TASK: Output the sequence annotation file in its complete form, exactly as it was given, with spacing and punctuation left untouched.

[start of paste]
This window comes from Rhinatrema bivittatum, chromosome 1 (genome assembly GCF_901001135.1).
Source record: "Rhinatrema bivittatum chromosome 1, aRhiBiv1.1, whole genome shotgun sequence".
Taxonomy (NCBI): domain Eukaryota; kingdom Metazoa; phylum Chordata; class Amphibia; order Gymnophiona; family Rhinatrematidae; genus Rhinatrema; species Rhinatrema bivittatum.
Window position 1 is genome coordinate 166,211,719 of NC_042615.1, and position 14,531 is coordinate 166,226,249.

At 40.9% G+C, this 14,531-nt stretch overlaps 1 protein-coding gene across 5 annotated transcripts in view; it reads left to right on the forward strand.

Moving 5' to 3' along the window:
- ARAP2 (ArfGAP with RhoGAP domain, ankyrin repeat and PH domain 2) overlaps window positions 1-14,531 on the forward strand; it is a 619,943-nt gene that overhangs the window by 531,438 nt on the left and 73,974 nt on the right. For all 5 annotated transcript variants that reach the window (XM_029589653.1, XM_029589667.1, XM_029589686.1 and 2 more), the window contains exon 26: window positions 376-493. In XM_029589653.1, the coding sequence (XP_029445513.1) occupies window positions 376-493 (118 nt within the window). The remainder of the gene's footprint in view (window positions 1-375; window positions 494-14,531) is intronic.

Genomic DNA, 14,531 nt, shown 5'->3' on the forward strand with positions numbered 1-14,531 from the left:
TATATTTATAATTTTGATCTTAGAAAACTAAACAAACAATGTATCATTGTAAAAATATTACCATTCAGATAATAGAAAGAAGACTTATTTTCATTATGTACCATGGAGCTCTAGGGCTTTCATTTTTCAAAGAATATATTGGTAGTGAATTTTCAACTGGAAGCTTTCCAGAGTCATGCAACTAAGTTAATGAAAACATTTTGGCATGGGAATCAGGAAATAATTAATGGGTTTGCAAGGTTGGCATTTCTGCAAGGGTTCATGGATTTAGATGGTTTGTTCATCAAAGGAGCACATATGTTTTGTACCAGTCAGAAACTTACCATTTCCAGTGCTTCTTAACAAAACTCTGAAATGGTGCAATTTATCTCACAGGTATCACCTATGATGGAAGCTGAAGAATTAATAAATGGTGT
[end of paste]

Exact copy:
This window comes from Rhinatrema bivittatum, chromosome 1 (genome assembly GCF_901001135.1).
Source record: "Rhinatrema bivittatum chromosome 1, aRhiBiv1.1, whole genome shotgun sequence".
Taxonomy (NCBI): domain Eukaryota; kingdom Metazoa; phylum Chordata; class Amphibia; order Gymnophiona; family Rhinatrematidae; genus Rhinatrema; species Rhinatrema bivittatum.
Window position 1 is genome coordinate 166,211,719 of NC_042615.1, and position 14,531 is coordinate 166,226,249.

At 40.9% G+C, this 14,531-nt stretch overlaps 1 protein-coding gene across 5 annotated transcripts in view; it reads left to right on the forward strand.

Moving 5' to 3' along the window:
- ARAP2 (ArfGAP with RhoGAP domain, ankyrin repeat and PH domain 2) overlaps window positions 1-14,531 on the forward strand; it is a 619,943-nt gene that overhangs the window by 531,438 nt on the left and 73,974 nt on the right. For all 5 annotated transcript variants that reach the window (XM_029589653.1, XM_029589667.1, XM_029589686.1 and 2 more), the window contains exon 26: window positions 376-493. In XM_029589653.1, the coding sequence (XP_029445513.1) occupies window positions 376-493 (118 nt within the window). The remainder of the gene's footprint in view (window positions 1-375; window positions 494-14,531) is intronic.

Genomic DNA, 14,531 nt, shown 5'->3' on the forward strand with positions numbered 1-14,531 from the left:
TATATTTATAATTTTGATCTTAGAAAACTAAACAAACAATGTATCATTGTAAAAATATTACCATTCAGATAATAGAAAGAAGACTTATTTTCATTATGTACCATGGAGCTCTAGGGCTTTCATTTTTCAAAGAATATATTGGTAGTGAATTTTCAACTGGAAGCTTTCCAGAGTCATGCAACTAAGTTAATGAAAACATTTTGGCATGGGAATCAGGAAATAATTAATGGGTTTGCAAGGTTGGCATTTCTGCAAGGGTTCATGGATTTAGATGGTTTGTTCATCAAAGGAGCACATATGTTTTGTACCAGTCAGAAACTTACCATTTCCAGTGCTTCTTAACAAAACTCTGAAATGGTGCAATTTATCTCACAGGTATCACCTATGATGGAAGCTGAAGAATTAATAAATGGTGT